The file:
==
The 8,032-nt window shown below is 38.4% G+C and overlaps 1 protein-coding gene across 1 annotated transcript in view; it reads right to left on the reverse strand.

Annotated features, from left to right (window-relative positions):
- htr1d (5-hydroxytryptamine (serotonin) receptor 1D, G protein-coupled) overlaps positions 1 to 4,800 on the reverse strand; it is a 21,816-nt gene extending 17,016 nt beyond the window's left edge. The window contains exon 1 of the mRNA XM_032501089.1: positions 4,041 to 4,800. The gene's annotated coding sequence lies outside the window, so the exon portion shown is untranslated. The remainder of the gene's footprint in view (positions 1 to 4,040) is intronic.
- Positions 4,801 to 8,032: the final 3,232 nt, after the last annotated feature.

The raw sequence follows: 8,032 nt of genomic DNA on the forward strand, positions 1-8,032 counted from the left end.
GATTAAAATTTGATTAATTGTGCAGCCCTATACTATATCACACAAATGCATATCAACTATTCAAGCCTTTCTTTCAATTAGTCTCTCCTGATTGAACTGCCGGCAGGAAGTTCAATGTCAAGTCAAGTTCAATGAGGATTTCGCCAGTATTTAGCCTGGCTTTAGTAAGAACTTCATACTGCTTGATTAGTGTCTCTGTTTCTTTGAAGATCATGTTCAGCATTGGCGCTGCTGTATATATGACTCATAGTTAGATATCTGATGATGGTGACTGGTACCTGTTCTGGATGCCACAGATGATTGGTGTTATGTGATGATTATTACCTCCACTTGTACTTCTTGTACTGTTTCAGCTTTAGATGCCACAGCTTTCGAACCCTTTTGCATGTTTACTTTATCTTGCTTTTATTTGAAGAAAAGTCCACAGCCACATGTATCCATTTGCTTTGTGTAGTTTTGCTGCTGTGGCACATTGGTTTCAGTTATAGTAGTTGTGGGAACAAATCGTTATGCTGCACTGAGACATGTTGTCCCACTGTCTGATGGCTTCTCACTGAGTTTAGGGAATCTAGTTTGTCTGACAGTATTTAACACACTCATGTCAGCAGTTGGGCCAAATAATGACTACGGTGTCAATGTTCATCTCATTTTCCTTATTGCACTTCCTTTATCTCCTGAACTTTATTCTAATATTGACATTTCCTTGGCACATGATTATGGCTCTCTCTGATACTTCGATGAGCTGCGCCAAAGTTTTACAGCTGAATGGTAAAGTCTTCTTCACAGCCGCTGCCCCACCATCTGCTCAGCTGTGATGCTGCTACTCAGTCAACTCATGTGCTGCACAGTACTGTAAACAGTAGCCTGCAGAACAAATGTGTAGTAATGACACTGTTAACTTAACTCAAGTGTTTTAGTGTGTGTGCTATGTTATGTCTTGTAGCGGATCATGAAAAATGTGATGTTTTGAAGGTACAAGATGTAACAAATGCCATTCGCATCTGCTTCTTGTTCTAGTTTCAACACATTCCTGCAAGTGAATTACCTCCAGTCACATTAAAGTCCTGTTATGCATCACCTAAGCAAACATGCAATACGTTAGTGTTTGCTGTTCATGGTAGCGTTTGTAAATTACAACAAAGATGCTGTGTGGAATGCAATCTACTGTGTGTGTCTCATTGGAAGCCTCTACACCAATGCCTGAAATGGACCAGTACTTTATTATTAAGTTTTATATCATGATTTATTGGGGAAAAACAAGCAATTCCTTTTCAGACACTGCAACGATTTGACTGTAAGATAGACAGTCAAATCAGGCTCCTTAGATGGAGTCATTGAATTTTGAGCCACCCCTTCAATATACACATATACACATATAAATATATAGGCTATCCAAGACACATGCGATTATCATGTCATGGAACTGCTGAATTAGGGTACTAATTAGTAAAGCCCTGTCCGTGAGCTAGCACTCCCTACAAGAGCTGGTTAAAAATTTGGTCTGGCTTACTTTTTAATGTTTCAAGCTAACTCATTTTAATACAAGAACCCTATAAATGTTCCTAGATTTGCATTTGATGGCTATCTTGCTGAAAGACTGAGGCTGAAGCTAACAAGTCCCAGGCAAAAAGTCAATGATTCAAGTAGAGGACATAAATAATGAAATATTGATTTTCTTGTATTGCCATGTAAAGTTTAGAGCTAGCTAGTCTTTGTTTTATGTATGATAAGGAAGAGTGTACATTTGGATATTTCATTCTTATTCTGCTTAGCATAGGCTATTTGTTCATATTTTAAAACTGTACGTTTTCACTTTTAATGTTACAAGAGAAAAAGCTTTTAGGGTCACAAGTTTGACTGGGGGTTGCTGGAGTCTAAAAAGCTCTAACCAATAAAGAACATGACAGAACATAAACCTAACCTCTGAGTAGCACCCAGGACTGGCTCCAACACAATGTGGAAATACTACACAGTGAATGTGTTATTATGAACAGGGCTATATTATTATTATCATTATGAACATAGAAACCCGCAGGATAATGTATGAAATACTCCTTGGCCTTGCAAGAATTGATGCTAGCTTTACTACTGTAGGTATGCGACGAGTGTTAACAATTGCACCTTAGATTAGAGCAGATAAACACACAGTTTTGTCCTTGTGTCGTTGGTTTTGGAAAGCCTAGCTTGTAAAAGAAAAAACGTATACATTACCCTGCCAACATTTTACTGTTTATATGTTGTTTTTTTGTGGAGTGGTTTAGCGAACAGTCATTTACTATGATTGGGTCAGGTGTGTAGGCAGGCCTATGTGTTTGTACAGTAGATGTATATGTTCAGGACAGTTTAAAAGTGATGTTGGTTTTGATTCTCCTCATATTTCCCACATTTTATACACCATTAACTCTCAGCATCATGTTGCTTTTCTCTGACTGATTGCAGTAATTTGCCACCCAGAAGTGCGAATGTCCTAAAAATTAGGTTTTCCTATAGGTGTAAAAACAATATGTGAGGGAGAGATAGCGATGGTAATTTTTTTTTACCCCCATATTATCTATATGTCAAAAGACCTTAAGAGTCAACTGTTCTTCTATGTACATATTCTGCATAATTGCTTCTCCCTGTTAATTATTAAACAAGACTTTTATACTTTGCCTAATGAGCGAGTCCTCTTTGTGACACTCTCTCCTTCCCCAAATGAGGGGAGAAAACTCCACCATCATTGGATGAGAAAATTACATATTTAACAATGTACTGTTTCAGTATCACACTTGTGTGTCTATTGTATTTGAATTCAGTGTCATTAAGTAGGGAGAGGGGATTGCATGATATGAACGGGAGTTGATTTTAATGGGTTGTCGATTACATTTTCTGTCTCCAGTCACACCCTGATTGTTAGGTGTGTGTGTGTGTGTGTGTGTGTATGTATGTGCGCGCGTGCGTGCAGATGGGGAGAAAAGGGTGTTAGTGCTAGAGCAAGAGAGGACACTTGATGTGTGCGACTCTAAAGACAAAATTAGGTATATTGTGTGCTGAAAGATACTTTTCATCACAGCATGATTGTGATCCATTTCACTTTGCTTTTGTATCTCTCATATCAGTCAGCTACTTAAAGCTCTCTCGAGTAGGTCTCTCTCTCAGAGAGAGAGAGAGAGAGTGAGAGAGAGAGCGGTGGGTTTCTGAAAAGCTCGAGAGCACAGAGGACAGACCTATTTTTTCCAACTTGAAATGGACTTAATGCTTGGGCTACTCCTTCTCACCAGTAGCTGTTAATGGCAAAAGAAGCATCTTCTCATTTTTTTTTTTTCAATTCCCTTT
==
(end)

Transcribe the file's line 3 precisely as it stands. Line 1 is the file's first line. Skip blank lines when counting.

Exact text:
- htr1d (5-hydroxytryptamine (serotonin) receptor 1D, G protein-coupled) overlaps positions 1 to 4,800 on the reverse strand; it is a 21,816-nt gene extending 17,016 nt beyond the window's left edge. The window contains exon 1 of the mRNA XM_032501089.1: positions 4,041 to 4,800. The gene's annotated coding sequence lies outside the window, so the exon portion shown is untranslated. The remainder of the gene's footprint in view (positions 1 to 4,040) is intronic.